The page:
Radiation units are confusing for three or four reasons.

1. There are different units depending on whether you’re measuring how much radiation is being emitted or measuring how much is being received.
2. There are different ways of quantifying the amount of radiation received depending on whether you’re doing physics or biology.
3. For each of these measurements there are traditional units and SI units.

If you’re not familiar with scientific units, a fourth source of confusion is the prefixes for various powers of 10: milli-, micro-, etc.

The amount of radioactivity emitted by a source is measured in Becquerels or Curies. The SI unit the becquerel (Bq), one decay per second. The traditional unit Curie (Ci) is 3.7 × 1010 Bq and is about the radioactivity of a gram of radium.

The amount of radiation received by a source is measured in grays or rads. The SI unit Gray (Gy) corresponds to one joule of energy absorbed by one kilogram of matter. The traditional unit rad is 0.01 Gy.

The biological effect of radiation is measured in Sieverts or rems. Biologically effective dose is the amount of radiation received multiplied by the relative biological effectiveness (RBE) of the type of radiation source. For x-rays, the RBE is 1. For alpha rays, the RBE is 20. The SI unit of effective dose is the Sievert (Sv), which corresponds to one Gy of x-rays. A rem is 0.01 Sv.

Another unit of effect is the banana equivalent dose. A banana is 0.0001 mSv, or roughly the effective dose of radiation from eating a banana.

## 11 thoughts on “Understanding radiation units”

1. Jennifer

2. John V.

Not only that, but it is important to consider the type of radiation and the way it is received as well. Not only that, it obeys the inverse square law with distance. Not only that, but materials it passes though can effectively change the radiation. In some cases it is safer to keep a radiation source wrapped in paper than in lead foil.

The RBE is an extraordinarily rough estimate of things which properly speaking shouldn ‘t even be lumped together. It exists because a rule of thumb is needed, but it has major problems.

Think about this — if you are getting a certain dose from a distant source it can easily be more harmful than getting the same dose from a source you are holding in your hands. The reason is that for a distant source, the difference in the squared distance for different parts of your body is minimal. But for a proximate source the difference can be profound. Even though your hands are close to the source, they are much less harmed by radiation than your internal organs.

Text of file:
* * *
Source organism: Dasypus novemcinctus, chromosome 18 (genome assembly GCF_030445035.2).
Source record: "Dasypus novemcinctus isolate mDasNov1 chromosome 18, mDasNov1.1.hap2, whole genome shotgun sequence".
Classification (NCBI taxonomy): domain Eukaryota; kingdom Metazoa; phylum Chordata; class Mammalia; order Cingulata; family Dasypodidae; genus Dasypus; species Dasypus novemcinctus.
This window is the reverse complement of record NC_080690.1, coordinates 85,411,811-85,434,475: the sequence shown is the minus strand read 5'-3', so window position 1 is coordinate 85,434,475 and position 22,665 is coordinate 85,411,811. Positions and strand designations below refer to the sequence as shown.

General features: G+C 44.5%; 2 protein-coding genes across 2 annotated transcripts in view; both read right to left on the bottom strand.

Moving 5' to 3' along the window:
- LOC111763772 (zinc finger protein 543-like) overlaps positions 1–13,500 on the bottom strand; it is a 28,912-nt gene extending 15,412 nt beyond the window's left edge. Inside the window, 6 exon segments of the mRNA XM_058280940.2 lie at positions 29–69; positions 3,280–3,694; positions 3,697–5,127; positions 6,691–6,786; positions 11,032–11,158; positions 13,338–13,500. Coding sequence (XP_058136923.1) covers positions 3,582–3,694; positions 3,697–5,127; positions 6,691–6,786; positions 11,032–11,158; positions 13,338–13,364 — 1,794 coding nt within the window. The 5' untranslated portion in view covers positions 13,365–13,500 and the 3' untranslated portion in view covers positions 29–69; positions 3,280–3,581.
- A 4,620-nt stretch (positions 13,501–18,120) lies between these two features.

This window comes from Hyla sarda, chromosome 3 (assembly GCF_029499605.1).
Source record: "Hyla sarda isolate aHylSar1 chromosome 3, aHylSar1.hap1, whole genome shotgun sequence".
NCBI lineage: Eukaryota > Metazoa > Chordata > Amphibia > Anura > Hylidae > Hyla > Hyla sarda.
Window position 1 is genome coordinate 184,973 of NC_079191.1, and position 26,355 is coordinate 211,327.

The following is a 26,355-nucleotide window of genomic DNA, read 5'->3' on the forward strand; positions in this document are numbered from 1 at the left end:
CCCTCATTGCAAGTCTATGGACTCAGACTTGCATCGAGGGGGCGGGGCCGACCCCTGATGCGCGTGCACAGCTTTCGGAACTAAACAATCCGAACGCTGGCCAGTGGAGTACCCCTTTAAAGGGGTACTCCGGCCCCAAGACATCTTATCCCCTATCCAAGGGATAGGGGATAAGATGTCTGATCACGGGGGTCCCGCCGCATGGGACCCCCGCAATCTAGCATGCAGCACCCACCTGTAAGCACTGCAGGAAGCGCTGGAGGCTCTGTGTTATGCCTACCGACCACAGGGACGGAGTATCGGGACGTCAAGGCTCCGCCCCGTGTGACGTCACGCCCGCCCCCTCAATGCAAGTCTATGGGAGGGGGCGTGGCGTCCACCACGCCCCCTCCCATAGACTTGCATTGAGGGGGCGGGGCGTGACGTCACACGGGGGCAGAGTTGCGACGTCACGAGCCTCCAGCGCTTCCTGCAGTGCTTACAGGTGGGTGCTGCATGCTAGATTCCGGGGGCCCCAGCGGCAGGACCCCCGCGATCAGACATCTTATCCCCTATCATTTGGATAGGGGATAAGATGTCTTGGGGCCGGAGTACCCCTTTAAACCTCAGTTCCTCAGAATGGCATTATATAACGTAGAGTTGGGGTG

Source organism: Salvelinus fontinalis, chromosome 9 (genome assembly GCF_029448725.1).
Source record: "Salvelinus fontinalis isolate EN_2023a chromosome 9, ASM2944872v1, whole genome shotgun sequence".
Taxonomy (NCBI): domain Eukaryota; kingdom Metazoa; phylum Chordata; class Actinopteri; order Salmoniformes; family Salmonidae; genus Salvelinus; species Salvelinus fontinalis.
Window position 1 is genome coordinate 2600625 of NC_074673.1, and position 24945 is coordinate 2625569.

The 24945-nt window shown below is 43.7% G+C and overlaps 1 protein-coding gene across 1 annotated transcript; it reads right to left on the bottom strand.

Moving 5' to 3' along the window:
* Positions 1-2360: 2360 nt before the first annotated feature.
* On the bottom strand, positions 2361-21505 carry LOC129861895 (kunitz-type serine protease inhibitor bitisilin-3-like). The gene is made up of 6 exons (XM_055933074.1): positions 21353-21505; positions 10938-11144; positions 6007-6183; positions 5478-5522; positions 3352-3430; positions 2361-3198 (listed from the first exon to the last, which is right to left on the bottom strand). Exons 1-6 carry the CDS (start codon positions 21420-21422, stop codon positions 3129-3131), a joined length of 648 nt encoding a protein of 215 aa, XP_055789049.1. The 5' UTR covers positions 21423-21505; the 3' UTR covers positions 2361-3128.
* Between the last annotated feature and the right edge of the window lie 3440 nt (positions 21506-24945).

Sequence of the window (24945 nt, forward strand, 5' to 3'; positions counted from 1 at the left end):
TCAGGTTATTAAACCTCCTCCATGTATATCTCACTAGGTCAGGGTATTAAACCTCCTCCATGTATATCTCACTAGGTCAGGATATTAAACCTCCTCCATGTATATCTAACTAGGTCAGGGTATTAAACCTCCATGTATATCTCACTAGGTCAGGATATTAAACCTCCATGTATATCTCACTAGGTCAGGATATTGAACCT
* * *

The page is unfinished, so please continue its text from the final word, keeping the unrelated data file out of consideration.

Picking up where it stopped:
Also, if you swallow a source you can be much worse off than even having it near you. Think about alpha emitters, and that guy who was assassinated with Polonium in his food or drink because his assassins knew that it is difficult to detect alpha particles and alpha particle radiation is not usually detected.

Also, the term “radiation” by itself is not very specific. Ionizing radiation is what you want to watch out for.

I have a Russian army surplus Geiger counter which just clicks, and has a green and red LED that alternate glowing based on the click rate as a rough indicator of danger. In a way it is unfortunate it does not display a number, but as you point out the units can be confusing and not necessarily easily related to the thing most people want to know, which is risk level. So clicks with a red LED when they get frequent is probably pretty good.

A while back I found a table of “risk equilvalents” of ionizing radiation exposures, kind of like your banana equivalents. This listed different rates and exposure periods, and compared the risk to the risk of smoking cigarettes and driving on the freeway, etc. I though this was the best way of conveying the risk associated with an exposure I have ever seen. I wish more people reported something similar when talking about exposure to ionizing radiation.

Still, “radiation” has that extra creepiness because unless it is extraorinarily high we can’t sense it, and the risks aren’t well understood, plus the risk can extend pretty far into the future from the exposure time.